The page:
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Daniel Herda collaborated on numerous research papers on Chicago’s policing and racial segregation prior to the publication of “Chicago’s Reckoning.”
Professor Joseph Kelley and media instructional services director Kevin Salemme led the trip with the Rev. Raymond Dlugos, O.S.A.
“It’s an Augustinian college and I think everybody needs to learn what that means because I think that’s really important,” Salemme said after his return. “It’s a life changing event.”
It was the first trip without the Rev. Jim Wenzel, O.S.A., who stayed home for family reasons.
“It was hard without Fr. Jim,” Salemme said. “It’s been his baby all these years.”
Pellegrinaggio was a trip for faculty in its early years but has evolved to the point it’s now a part of a course that Kelley teaches, and open to administrators and college supporters. Students had to make class presentations along the pilgrimage based on their coursework for the first time.
“This time there was more in the way of exams, papers and presentations,” Salemme said.
As pilgrims from an Augustinian college the travelers got to see sites to which most tourists don’t have access.
The Alpini, a special guard unit formed during World War II to defend Italy’s northern border, served as guides in the village of Cassago Brianzo and Milan’s St. Mary of the Nativity Cathedral. One of the guides is a St. Augustine scholar and lectures on the saint every year during Pellegrinaggio. The Alpini also prepared a special feast for the pilgrims.
“It was a very memorable night,” Salemme said.
Dlugos celebrated Mass in the Basilica of St. Peter in the Vatican, over the site of St. Peter’s crucifixion, and toured the site of the church father’s death.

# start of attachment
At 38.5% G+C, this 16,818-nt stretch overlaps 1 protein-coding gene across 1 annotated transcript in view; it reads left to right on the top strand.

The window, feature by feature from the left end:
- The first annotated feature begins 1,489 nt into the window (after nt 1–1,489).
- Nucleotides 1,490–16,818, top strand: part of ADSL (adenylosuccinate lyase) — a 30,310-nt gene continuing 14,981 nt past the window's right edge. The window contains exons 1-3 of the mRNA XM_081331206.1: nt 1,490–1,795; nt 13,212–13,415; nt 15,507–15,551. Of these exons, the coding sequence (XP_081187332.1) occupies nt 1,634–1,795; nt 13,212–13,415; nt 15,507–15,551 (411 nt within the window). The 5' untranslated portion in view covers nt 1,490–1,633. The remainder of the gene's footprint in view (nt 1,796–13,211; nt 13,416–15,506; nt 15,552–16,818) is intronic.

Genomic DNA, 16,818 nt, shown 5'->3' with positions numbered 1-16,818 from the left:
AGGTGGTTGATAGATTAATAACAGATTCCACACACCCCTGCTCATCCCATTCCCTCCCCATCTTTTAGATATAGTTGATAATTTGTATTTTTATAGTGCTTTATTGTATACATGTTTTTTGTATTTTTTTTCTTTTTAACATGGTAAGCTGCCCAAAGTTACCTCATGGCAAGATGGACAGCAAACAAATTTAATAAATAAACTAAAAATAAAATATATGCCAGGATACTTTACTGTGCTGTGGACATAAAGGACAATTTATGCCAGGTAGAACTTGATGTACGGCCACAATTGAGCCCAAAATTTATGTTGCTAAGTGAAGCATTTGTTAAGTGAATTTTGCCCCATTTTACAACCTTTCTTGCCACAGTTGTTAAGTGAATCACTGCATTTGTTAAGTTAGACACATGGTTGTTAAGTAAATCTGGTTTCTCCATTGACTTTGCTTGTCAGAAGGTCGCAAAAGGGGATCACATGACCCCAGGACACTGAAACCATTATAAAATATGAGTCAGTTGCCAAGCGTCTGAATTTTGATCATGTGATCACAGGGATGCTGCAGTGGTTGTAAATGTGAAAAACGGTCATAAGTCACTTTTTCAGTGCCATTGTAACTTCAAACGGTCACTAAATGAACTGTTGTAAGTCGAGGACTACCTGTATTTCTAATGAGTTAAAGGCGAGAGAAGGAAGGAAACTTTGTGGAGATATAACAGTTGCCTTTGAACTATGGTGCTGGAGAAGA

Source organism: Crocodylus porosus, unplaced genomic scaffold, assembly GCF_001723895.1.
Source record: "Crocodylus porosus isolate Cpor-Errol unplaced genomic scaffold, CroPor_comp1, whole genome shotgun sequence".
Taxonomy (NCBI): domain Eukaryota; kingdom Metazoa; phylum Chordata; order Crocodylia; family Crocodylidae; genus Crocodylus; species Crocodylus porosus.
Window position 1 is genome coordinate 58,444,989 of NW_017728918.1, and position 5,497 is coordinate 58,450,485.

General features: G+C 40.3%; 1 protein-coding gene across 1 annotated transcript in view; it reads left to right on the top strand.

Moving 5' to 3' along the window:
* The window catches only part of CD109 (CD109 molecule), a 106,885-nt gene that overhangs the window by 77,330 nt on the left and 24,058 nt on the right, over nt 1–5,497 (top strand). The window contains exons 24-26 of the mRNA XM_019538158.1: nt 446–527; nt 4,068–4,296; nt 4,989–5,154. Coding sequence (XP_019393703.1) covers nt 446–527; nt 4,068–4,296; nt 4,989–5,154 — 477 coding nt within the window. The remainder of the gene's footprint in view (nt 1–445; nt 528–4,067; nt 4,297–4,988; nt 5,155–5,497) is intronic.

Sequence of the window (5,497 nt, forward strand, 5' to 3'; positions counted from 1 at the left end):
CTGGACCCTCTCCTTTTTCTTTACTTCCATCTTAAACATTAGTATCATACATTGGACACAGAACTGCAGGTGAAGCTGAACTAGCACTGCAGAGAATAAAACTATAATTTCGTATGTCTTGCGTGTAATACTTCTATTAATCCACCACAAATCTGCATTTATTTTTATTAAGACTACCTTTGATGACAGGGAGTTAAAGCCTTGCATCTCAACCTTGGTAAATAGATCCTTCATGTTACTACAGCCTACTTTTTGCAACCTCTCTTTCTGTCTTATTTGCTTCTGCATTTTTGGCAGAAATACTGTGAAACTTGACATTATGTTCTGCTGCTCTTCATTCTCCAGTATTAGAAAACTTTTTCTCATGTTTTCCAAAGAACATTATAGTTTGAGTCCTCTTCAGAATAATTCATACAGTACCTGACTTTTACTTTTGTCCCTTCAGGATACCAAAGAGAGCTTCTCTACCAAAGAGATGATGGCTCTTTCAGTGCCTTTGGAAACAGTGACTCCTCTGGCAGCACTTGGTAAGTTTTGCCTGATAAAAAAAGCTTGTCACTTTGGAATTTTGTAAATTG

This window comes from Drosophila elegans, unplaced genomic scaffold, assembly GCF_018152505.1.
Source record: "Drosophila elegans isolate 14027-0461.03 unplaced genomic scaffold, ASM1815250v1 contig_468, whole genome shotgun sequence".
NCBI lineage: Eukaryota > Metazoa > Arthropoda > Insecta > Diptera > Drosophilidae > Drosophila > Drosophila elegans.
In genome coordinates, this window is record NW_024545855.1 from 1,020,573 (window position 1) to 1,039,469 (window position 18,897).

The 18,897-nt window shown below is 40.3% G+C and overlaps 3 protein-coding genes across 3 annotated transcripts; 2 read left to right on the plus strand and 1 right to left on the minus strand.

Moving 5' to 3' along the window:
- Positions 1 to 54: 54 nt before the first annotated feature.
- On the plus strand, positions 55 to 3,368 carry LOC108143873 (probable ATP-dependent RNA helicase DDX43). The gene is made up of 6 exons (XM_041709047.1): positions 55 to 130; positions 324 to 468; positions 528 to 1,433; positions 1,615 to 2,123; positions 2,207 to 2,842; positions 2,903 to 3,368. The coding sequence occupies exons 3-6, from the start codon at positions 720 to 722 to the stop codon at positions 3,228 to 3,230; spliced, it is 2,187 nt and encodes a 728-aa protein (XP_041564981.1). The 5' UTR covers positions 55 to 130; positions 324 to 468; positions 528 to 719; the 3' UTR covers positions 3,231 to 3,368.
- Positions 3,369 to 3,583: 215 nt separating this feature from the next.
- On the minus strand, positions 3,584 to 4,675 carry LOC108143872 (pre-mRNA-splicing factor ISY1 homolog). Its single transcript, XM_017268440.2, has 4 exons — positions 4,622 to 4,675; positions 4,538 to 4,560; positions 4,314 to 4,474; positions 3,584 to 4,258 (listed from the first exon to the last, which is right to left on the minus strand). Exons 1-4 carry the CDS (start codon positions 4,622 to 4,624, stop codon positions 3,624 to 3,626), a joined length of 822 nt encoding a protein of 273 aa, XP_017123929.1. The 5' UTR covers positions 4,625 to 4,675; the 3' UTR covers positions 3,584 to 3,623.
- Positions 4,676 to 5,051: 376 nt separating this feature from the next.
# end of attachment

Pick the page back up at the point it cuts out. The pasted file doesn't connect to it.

“It’s, again, stuff tourists would never have access to or be able to see,” Salemme said.
Students walked the 570 steps inside the gold dome at St. Peter Basilica Thursday then continued their walking tour of the Vatican, but got up early to attend Dlugos’ Mass. Friday.
“That was exciting, but I love celebrating Mass with our kids, I don’t care where it is,” he said.
Late that afternoon Dlugos and some of the other pilgrims attended a penance service led by Pope Francis, which moved Dlugos.
The pilgrims bonded well and avoided forming cliques, Dlugos said. There was good food, good wine, and lots of laughter during the trip. The students even got to spend a pleasant evening with young people in a parish along the way.
“I really enjoyed watching students discover things for the first time and experience new things,” Dlugos said. “Their eyes opened to things they didn’t even know existed.”
For Salemme, who’s been on the trip about 10 times, the best part is ensuring the first-time pilgrims have a spiritual experience.
“I think they were pretty amazed by all the places we saw,” he said. “They are pretty magical the first time.”